Tech founder: U.S. licensing system is 'totally broken'

US licensing system totally broken: Jay Walker

The legal battle between Apple and Samsung outlined the major problems within the U.S. patent system, but those pale in comparison to the licensing structure attached to them, the founder of told CNBC on Monday.

Jay Walker, an entrepreneur and inventor who holds more than 700 U.S. patents, contends that the vast majority of patents hasn't generated one dollar of licensing revenue, and that trillions of dollars have been spent in patent disputes over the past 20 years. Patent licenses protect holders from being sued for infringement, but the process remains cumbersome for smaller businesses, Walker said.

While Samsung and Apple fight over billions of dollars, the "totally broken" licensing system freezes out regular businesses, Walker said. Last week, a jury ordered Samsung to pay Apple $120 million after finding that the Korean smartphone maker infringed on two Apple patents. The damages were much less than what Apple had sought.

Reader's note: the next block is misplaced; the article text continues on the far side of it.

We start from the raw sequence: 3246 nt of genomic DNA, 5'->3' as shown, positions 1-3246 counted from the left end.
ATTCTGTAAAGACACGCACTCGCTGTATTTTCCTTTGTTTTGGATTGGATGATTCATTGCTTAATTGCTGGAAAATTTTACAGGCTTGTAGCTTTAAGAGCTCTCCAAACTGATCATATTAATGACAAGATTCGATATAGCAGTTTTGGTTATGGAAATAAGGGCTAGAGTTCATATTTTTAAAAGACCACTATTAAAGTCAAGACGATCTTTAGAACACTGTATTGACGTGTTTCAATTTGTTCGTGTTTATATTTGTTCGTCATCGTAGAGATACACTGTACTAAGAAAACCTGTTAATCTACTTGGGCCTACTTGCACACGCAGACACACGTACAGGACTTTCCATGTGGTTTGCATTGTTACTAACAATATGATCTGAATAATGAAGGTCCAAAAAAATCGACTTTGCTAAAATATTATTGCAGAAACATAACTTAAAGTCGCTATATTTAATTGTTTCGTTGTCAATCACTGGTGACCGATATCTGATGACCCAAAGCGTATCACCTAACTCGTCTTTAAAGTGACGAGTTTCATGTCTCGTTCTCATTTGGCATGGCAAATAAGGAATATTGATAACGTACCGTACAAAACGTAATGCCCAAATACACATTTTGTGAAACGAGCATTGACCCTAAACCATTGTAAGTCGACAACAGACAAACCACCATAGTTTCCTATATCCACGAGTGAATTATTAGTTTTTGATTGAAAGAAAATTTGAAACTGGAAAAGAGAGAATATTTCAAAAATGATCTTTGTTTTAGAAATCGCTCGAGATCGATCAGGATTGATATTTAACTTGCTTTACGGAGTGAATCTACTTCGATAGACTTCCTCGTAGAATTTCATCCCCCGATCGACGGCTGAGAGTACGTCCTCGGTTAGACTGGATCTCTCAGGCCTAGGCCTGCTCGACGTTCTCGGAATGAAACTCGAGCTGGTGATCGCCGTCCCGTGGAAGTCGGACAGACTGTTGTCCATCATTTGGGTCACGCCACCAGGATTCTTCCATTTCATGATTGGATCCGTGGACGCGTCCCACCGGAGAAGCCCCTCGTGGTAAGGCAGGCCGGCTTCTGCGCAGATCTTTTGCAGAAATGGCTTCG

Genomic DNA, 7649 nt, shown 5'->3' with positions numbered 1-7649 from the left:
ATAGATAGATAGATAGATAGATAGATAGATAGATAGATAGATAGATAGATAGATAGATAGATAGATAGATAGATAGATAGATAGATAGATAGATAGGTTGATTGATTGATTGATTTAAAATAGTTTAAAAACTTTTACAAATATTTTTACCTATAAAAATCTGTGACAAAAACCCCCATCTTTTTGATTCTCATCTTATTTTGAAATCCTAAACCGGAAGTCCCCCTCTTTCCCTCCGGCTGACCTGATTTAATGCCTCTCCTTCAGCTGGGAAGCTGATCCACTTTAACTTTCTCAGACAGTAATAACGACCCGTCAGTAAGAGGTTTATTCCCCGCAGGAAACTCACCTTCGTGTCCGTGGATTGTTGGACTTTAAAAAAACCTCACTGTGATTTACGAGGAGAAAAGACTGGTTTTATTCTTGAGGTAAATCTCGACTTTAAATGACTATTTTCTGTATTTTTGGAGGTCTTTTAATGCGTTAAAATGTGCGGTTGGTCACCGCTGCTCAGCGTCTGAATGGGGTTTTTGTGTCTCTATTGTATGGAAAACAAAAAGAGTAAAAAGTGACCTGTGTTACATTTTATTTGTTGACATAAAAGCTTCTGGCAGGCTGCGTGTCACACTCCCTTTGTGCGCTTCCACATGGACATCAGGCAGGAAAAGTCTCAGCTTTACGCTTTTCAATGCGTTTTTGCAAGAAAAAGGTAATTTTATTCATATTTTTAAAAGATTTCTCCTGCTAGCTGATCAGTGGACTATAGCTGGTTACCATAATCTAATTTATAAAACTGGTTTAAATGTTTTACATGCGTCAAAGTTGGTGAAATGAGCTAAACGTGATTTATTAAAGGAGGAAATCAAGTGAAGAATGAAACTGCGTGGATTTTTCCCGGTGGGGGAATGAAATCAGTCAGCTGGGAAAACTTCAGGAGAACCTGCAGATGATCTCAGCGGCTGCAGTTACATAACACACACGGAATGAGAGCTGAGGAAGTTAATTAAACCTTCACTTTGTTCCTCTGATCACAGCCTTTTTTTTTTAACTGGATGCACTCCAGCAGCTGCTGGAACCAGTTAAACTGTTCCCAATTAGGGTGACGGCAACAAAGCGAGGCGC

"It's serious slap on the wrist there," Walker said on "Squawk on the Street." "At the end of the day those giants are going to play in court for strategic reasons. The rest of America, though, is sitting on the sidelines."

Read MoreUS jury orders Samsung to pay Apple $120 million

Walker wants to solve the problem through his intellectual property company, Patent Properties. He wants to bundle "no-fault licenses" and sell 100 at a time to smaller and mid-sized companies that have trouble with the licensing process. That would create an alternative to time-consuming and expensive lawsuits, Walker said.

"The big guys bundle, but the small guys are left out of the equation," Walker said. "Small and medium size companies literally cannot begin to license."

Walker said stronger patent protections lead to more innovation and job growth.

—By CNBC's Jeff Morganteen. Reuters contributed to this report.